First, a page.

Not all games are like that, but still I think developers experimented more in the past. Resulting in a range from terrible products to unique jewels. I have a feeling that the average quality is better these days, but I'm missing the outliers. Almost as if they are ashamed to put in some new/unique/risky elements. Even the music in games is kind of bland(except GTA maybe). While we were rocking and bouncing in Castlevania, Carmageddon, Crusader, or Command & Conquor, games play it safe these days with classical ambient, mediate rock or jungle drums when the bullets start flying, or just plain silence to keep it serious.

This picture has nothing to do with this story, but I had to post something. Keep reading.

There is a reason for everything. Games have become a million dollar business. Selling rates have become more important than creating an unique product. A good example might be Resident Evil. Although I really like the last two releases, I'm missing the original style. RE1 was a scary and tactical game. 4 and 5 are just shooters that feel very comfortable. The reason why they switched over is obvious: 95% of the positional buyers probably doesn't like the difficult controls, fixed camera's, slow paced action, back-tracing, and difficult puzzles. Resident Evil 4 & 5 are excellent products, but how about the fans of the original? There is not really a substitute  a died out genre, because it didn’t sell.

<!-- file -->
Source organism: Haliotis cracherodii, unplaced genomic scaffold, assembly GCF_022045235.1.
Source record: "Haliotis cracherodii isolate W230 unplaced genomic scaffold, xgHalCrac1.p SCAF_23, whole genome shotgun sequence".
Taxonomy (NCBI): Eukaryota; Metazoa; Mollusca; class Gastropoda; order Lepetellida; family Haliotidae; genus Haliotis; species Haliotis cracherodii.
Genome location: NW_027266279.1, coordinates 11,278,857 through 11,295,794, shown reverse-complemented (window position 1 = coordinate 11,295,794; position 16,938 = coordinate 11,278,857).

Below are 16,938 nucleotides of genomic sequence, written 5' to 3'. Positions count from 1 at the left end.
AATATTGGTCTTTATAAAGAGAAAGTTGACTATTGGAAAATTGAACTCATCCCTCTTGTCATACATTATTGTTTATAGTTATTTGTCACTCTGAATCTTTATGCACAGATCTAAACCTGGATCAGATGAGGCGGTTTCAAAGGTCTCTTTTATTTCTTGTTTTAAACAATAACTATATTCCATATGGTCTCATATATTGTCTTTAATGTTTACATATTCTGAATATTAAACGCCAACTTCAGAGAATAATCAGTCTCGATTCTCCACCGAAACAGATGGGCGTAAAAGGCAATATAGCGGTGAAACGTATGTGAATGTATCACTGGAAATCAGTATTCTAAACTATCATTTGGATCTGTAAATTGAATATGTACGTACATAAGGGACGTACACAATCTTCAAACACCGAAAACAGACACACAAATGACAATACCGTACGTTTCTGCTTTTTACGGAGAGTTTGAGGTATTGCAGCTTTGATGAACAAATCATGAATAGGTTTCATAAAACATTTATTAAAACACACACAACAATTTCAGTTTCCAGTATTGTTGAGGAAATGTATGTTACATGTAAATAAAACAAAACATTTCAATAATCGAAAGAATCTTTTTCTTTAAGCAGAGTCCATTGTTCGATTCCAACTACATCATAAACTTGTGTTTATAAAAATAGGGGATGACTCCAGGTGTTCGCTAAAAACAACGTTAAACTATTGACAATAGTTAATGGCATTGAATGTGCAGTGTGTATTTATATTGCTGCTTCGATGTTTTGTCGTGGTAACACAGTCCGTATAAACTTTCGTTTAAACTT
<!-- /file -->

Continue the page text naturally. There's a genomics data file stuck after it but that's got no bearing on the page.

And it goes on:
I might be restricted by money, skills and time, but at least there are no deadlines or persons telling me what to do for this game. Rather than for the money, it’s the passion that drives to make this game. If it would ever see daylight, I doubt if it will be swallowed by the “mainstream” as well, as it’s going to be a pretty different game. Then again, movies like “Reservoir Dogs” or “No country for old man” were pretty different as well… Well, I should be already happy if I could even get near finishing this whole thing. Sorry I didn't produce much visual results this week, but there is definitely work in progress.

Clean sheets son? As for the technical portion this week, I chose to import the clothobjects from a Lightwave file, rather than building grids and defining attachment points in the editor. I can just make any shape in Lightwave, and call it “cloth”. Attachment points are defined with weightMaps.

Since arbitrary shapes are allowed now, I had to change a few things. The constraints with neighbor particles can vary for each vertex. So I pass the lookup coordinates and distances from the neighbor particles inside the vertex data.

Next step; attaching to dynamic bodies. If you wonder why I’m wasting so much time on those damn sheets… One of the characters in the movie doesn’t want to appear naked..